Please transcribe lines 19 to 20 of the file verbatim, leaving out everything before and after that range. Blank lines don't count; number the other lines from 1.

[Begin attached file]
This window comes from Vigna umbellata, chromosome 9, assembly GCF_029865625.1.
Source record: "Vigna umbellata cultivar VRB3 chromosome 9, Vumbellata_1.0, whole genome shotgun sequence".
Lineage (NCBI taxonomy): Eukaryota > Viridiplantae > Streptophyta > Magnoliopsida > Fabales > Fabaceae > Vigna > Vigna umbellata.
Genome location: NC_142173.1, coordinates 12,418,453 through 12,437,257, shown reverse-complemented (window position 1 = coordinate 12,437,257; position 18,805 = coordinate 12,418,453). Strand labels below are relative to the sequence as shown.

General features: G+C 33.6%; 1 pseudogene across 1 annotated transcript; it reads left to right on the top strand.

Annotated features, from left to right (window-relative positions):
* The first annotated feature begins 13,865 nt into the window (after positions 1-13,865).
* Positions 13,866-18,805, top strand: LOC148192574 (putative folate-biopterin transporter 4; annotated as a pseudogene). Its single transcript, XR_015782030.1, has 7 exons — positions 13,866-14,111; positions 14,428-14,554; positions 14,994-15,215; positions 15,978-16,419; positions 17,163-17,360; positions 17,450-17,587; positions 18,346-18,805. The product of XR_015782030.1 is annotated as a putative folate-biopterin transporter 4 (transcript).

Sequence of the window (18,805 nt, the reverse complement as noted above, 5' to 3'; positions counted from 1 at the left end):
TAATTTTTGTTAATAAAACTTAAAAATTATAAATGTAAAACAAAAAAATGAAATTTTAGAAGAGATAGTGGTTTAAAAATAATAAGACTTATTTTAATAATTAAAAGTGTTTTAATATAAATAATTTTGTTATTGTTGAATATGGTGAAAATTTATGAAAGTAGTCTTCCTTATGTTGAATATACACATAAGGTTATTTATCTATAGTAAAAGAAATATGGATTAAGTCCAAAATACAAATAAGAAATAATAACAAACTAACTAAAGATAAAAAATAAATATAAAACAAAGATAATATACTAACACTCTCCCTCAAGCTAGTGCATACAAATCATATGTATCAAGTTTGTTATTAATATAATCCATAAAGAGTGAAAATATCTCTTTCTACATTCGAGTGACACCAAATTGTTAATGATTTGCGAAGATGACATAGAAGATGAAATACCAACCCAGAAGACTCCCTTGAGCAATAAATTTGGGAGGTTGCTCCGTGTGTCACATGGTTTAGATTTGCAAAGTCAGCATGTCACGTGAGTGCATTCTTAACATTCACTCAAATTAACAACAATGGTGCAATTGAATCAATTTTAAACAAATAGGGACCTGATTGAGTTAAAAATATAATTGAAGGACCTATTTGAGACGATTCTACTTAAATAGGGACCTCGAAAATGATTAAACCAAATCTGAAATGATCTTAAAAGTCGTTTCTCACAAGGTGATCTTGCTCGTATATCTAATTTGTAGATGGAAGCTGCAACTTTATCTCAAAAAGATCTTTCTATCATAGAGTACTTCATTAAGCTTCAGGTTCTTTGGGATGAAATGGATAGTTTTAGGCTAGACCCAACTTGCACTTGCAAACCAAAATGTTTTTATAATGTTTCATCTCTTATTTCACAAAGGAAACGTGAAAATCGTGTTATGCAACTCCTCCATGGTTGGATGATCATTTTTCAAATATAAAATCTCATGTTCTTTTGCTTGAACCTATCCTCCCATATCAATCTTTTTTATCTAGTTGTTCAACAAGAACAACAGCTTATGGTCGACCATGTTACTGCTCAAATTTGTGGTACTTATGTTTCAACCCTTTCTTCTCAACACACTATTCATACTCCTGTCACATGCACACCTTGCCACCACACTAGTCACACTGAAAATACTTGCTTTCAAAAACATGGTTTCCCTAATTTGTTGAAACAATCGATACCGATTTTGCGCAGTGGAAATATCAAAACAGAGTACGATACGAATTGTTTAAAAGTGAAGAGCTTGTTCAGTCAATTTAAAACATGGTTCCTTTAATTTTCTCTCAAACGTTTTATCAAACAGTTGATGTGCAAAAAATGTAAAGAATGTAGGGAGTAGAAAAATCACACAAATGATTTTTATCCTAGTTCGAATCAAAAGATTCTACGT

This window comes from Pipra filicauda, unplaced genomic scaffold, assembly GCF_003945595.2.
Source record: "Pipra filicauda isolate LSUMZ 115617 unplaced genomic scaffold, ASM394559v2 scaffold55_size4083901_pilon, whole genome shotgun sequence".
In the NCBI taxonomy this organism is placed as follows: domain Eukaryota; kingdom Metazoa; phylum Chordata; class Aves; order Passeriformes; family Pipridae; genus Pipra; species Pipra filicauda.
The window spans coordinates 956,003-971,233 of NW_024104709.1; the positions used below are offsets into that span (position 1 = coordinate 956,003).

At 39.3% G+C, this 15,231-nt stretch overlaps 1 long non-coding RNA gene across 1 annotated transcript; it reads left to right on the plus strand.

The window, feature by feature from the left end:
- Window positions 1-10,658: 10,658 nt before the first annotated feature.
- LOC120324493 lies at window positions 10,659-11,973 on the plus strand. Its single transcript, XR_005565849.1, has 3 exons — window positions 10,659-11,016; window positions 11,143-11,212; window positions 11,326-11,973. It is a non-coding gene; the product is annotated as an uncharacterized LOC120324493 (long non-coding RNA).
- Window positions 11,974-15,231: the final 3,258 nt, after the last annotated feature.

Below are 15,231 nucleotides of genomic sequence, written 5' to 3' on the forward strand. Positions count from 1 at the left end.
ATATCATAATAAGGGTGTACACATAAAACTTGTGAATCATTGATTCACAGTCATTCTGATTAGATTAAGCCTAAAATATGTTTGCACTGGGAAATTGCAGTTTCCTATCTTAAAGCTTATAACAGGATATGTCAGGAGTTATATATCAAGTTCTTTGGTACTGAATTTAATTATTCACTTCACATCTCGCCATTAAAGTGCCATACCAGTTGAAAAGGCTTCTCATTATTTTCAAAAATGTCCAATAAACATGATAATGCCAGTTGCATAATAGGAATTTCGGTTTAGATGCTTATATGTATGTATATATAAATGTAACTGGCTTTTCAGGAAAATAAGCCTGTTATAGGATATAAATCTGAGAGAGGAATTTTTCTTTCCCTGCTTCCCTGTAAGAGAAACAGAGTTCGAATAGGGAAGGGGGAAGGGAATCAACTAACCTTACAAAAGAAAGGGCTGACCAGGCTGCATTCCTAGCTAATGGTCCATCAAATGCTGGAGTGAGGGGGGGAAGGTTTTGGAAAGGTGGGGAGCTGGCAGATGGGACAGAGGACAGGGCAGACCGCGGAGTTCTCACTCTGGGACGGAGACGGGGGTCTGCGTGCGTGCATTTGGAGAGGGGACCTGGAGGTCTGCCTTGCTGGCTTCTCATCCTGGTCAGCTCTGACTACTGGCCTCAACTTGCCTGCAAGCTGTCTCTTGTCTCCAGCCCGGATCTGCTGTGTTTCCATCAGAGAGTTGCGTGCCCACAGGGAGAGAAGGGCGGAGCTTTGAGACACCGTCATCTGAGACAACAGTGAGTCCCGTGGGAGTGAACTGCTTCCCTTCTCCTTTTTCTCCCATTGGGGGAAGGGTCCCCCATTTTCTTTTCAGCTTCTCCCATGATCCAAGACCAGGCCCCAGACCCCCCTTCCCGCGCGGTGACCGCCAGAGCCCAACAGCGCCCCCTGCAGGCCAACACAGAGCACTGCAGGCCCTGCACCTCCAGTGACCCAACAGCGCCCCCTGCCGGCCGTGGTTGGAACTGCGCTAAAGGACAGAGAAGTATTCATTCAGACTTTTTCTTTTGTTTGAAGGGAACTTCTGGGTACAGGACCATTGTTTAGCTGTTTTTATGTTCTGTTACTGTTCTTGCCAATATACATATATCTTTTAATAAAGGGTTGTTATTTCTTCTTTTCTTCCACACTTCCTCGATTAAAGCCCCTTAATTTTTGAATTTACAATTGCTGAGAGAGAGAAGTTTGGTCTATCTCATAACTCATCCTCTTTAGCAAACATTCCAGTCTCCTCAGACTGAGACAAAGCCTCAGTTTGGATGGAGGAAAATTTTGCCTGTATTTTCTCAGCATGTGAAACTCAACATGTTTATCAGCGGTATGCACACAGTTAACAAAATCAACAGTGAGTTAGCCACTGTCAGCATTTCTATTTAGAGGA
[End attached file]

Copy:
- Window positions 11,974-15,231: the final 3,258 nt, after the last annotated feature.

Below are 15,231 nucleotides of genomic sequence, written 5' to 3' on the forward strand. Positions count from 1 at the left end.